(Dan Lyons, Disrupted: My Misadventure in the Start-Up Bubble. Hachette, 2016)

Business-Speak in Higher Education

"As universities are beaten into the shapes dictated by business, so language is suborned to its ends. We have all heard the robotic idiom of management, as if a button had activated a digitally generated voice. Like Newspeak in Nineteen Eighty-Four, business-speak is an instance of magical naming, superimposing the imagery of the market on the idea of a university–through ‘targets,' ‘benchmarks,' time-charts, league tables, ‘vision statements,' ‘content providers.' We may laugh or groan, depending on the state of our mental health at the thickets of TLAs–three-letter acronyms, in the coinage of the writer Richard Hamblyn–that accumulate like dental plaque. . . .
"The code conceals aggression: actions are undertaken in its name and justified by its rules; it pushes responsibility from persons to systems. It pushes individuals to one side and replaces them with columns, boxes, numbers, rubrics, often meaningless tautologies (a form will ask first for ‘aims,' and then for ‘objectives’)."
(Marina Warner, "Learning My Lesson." London Review of Books, March 19, 2015)

"The Epic Poetry of Modern Business"

"Jargon is an invaluable tool in massaging meaning for marketing purposes. Investment is a particularly fertile field. Promoters may describe a start-up with no customers as 'pre-revenue,' optimistically implying that sales are inevitable. Hoped-for turnover will be projected in a 'business plan,' a document used for raising finance and scrupulously ignored thenceforth.
"Terminology that deflects criticism while bestowing spurious professionalism is essential to the manager. Hence the phrase 'I'm outside the loop on that' excuses knuckle-dragging cluelessness. 'I'm afraid I don't have the bandwidth' is a polite way of saying: 'You aren't important enough for me to help you.' And 'It is my understanding that . . .' allows the speaker to assert vague suspicions as solid facts...
"Jargon is the epic poetry of modern business. It can turn a bunch of windbags in a meeting room into a 'quick wins taskforce.' I once asked a handyman toiling in an office doorway whether he was installing a wheelchair ramp. 'No,' he said solemnly, 'it's a diversity access feature.'"
(Jonathan Guthrie, "Three Cheers for the Epic Poetry of Jargon." Financial Times, Dec. 13, 2007)

Financial Jargon: "Reversification"

"The images and metaphors keep doing headstands. To 'bail out' is to slop water over the side of a boat. That verb has been reversified so that it means an injection of public money into a failing institution; taking something dangerous out has turned into putting something vital in. 'Credit' has been reversified: it means debt. 'Inflation' means money being worth less. 'Synergy' means sacking people. 'Risk' means precise mathematical assessment of probability. 'Noncore assets' means garbage. These are all examples of how the process of innovation, experimentation, and progress in the techniques of finance has been brought to bear on language, so that words no longer mean what they once did. It is not a process intended to deceive, but . . . it confines knowledge to a priesthood—the priesthood of people who can speak money."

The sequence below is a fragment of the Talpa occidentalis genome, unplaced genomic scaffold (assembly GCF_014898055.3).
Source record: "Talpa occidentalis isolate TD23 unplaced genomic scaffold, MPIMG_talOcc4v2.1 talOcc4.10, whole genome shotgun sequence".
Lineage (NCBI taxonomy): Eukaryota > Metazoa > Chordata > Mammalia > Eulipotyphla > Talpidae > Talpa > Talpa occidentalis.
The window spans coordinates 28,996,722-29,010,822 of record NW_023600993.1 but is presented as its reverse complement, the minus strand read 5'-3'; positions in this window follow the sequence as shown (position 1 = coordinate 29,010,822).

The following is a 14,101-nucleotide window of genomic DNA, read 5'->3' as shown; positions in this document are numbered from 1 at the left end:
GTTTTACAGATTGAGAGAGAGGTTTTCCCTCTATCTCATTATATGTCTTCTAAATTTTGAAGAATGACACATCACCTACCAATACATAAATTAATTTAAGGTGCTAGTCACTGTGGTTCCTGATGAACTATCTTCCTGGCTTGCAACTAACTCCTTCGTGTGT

(John Lanchester, "Money Talks." The New Yorker, August 4, 2014)

Greenspan's Fed-Jargon

"A special area of financial jargon is Greenspeak, the terms and phrases of Federal Reserve Board Chairman [1987-2006], Alan Greenspan. For decades a small group of economists known as Fed-watchers, pored over the statements made by the Federal Reserve, looking for indications of changes in Federal Reserve policy. Today, almost every investor and business person in the U.S. listens to the latest Fed pronouncements. From his 1999 description of the technology stock market as 'irrational exuberance,' to his 'considerable period,' 'soft patch,' and 'short-lived' descriptions of the economy and monetary policy in 2003-2004, the words of Alan Greenspan [became] common in American business jargon." (W. Davis Folsom, Understanding American Business Jargon: A Dictionary, 2nd ed. Greenwood, 2005)

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Your Citation
Nordquist, Richard. "Business Jargon." ThoughtCo, Aug. 26, 2020, Nordquist, Richard. (2020, August 26). Business Jargon. Retrieved from Nordquist, Richard. "Business Jargon." ThoughtCo. (accessed February 8, 2023).